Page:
Communication with the outside world is very limited.  Pedro’s friends and family members can sign up for an extremely expensive telephone company which allows Pedro to call them or he can buy phone cards and the charge varies depending on where he is calling.  We figured out a way to buy a local number and forward it to my cell phone.  So after about 6 months it is slightly less costly.  Calls are limited to 20 minutes.  The phone call cuts off if you accidently push buttons on the phone, if you are silent for too long, or sometimes for no reason.  If the person he is calling does not pick up the phone but voicemail does, it takes $2 off a $5 phone card for nothing. At times there is a problem with  the phone line and the person he is calling picks up but they can’t here each other and it charges $2.  Pedro can never receive phone calls.  That includes calls from lawyers.  He has to pay money to call anyone.  Because many of the people with Pedro inside the detention center have even fewer resources than we do, on many occasions I have called detainee’s friends and family members to explain where they are or explain how to set up the phone system or how to send money.  It is heart wrenching to be the one to tell someone their husband or wife is detained and will most likely be deported.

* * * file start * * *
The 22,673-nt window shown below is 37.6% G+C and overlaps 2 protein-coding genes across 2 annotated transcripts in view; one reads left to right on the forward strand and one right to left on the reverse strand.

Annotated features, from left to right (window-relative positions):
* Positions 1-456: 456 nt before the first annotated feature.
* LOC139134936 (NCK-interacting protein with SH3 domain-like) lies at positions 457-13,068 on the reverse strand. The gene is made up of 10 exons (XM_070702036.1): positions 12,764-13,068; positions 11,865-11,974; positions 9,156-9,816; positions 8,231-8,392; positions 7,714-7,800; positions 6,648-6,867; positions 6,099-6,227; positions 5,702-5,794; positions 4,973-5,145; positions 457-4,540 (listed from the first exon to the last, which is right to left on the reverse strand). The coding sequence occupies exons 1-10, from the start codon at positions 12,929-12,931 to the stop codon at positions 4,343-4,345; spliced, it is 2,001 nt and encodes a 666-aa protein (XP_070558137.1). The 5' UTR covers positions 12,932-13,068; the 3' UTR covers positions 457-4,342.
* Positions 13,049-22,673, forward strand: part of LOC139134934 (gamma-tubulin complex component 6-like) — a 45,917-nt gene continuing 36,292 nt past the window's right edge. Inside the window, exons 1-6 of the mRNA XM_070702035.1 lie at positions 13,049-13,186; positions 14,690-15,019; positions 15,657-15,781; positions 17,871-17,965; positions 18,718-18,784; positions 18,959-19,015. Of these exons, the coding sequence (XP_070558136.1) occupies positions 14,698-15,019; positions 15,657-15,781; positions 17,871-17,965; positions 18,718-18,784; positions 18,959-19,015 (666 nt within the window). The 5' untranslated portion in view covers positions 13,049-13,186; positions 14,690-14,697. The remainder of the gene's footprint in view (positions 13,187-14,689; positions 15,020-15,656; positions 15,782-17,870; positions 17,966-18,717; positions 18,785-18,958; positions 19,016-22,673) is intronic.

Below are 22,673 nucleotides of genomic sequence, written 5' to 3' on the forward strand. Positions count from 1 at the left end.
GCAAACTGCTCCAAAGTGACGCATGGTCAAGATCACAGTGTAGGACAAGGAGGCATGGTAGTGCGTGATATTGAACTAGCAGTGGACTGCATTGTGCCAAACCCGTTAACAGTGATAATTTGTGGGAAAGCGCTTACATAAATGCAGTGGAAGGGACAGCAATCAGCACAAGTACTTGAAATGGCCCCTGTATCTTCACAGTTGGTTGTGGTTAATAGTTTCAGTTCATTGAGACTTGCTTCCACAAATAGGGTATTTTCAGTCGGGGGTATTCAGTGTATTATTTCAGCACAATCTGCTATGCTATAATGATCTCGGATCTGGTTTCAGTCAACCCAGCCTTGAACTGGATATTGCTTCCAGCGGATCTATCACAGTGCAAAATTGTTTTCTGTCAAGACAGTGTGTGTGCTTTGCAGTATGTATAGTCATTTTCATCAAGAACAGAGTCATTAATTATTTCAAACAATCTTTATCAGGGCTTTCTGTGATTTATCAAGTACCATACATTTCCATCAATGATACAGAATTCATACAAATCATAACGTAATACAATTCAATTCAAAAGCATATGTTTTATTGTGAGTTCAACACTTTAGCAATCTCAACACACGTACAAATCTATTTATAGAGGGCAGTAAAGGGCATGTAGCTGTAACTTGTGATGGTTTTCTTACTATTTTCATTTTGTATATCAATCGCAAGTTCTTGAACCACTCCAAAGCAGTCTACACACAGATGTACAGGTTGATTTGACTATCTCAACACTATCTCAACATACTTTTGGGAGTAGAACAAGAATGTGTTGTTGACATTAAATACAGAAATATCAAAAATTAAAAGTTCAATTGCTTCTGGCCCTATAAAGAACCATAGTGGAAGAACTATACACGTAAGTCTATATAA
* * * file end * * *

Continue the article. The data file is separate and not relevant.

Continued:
All the detainees are forced to use the bathroom in front of other people.  This is a humiliation just in itself.  There is absolutely no privacy.  The officers can search Pedro’s possessions at any time.  All of the phone calls are recorded.

Lockdown is four times per day.  No one moves from their area and everyone is counted.

Pedro has a bunk bed in the middle of a room of 30 or so bunk beds.  He has very limited space and absolutely no storage.  There is always the risk of someone stealing from him.